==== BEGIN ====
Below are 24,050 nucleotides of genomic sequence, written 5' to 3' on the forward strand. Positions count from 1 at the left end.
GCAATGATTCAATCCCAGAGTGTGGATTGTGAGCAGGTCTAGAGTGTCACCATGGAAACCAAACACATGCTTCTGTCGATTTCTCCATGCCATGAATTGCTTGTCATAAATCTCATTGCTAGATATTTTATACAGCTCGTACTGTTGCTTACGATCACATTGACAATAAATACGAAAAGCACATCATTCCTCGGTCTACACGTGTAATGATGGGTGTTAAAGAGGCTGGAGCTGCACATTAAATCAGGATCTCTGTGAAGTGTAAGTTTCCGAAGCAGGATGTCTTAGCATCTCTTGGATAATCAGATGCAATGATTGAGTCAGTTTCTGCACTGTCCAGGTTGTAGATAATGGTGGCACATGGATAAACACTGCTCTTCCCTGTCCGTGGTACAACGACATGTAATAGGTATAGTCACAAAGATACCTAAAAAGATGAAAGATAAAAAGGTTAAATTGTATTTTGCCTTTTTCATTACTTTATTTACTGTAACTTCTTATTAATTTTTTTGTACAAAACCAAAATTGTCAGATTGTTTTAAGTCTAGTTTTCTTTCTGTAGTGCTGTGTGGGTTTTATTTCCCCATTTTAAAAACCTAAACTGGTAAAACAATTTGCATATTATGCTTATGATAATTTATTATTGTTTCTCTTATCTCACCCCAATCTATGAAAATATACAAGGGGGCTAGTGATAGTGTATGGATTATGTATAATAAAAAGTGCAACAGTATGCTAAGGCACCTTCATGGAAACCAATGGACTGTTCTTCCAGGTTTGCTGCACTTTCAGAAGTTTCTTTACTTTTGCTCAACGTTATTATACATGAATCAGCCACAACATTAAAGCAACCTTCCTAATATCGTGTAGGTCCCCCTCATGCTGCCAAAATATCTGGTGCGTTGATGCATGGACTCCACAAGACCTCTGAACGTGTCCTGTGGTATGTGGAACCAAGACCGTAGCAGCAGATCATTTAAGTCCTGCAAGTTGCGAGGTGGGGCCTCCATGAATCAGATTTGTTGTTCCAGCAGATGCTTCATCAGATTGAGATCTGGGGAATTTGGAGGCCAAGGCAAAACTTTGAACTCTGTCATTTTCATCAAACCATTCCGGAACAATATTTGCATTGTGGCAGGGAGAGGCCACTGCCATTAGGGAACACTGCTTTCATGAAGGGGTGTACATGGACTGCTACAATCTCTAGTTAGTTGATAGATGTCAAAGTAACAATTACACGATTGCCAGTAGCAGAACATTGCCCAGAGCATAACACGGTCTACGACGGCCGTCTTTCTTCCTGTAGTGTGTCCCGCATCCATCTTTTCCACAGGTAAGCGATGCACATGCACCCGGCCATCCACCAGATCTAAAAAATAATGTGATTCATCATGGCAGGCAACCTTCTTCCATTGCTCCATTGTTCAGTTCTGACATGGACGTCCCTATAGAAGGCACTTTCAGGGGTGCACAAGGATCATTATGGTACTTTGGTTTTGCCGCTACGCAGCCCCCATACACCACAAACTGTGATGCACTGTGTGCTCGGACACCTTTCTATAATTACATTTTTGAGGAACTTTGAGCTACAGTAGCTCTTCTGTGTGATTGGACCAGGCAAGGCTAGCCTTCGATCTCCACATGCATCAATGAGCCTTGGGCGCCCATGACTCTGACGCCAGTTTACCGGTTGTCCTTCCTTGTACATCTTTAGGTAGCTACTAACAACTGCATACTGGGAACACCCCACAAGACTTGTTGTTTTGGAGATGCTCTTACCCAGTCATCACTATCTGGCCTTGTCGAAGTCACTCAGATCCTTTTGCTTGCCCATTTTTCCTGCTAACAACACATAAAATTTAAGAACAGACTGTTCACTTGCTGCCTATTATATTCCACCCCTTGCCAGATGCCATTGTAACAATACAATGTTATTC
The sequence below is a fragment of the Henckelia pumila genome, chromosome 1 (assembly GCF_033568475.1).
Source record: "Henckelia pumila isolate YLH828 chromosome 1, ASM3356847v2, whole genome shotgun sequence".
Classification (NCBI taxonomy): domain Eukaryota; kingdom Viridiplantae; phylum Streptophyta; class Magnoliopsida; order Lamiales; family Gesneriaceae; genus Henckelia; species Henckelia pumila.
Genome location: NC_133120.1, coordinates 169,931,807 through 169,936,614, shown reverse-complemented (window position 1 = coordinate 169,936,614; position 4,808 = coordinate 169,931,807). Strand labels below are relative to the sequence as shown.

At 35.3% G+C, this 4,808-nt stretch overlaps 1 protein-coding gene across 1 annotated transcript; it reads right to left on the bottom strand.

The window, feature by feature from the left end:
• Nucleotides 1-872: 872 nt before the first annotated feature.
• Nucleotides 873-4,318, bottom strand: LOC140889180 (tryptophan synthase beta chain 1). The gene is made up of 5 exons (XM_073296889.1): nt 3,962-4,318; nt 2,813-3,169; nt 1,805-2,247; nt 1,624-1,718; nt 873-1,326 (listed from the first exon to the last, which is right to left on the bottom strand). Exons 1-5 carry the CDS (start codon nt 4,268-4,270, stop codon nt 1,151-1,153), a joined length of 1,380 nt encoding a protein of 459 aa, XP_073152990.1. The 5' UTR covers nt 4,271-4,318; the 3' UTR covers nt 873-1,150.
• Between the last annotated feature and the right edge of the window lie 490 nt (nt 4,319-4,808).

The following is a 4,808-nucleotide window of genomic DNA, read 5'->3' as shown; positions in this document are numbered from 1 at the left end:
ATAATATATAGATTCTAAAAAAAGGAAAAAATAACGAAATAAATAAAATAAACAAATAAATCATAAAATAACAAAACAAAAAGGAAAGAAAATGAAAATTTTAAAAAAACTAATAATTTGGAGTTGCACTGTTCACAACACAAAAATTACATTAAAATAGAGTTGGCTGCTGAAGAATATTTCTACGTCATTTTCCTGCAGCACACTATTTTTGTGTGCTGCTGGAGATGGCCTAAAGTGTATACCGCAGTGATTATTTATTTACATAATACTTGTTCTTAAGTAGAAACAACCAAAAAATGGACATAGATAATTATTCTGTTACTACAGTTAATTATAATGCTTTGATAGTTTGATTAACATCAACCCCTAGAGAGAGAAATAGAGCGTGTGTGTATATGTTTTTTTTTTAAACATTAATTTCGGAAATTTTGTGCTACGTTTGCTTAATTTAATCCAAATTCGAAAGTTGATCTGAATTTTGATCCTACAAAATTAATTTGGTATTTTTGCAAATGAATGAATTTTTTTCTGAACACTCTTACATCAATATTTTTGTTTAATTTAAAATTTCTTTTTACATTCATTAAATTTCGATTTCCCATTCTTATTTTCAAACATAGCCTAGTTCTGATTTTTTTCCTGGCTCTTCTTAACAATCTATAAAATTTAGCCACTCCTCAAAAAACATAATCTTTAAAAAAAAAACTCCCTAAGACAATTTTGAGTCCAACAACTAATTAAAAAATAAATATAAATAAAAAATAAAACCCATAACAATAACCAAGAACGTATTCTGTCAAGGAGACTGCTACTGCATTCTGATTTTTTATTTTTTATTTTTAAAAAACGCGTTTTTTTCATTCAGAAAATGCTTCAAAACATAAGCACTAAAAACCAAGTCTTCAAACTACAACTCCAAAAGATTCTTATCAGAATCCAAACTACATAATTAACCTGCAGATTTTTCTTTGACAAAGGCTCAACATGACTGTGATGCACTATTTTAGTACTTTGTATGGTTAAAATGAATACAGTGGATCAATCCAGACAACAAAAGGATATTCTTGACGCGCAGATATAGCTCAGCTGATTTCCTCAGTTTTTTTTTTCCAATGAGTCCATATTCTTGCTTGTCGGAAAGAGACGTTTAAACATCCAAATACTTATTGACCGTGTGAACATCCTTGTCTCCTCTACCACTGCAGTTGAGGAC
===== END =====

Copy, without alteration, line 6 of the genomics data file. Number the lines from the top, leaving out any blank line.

Genome location: NC_133120.1, coordinates 169,931,807 through 169,936,614, shown reverse-complemented (window position 1 = coordinate 169,936,614; position 4,808 = coordinate 169,931,807). Strand labels below are relative to the sequence as shown.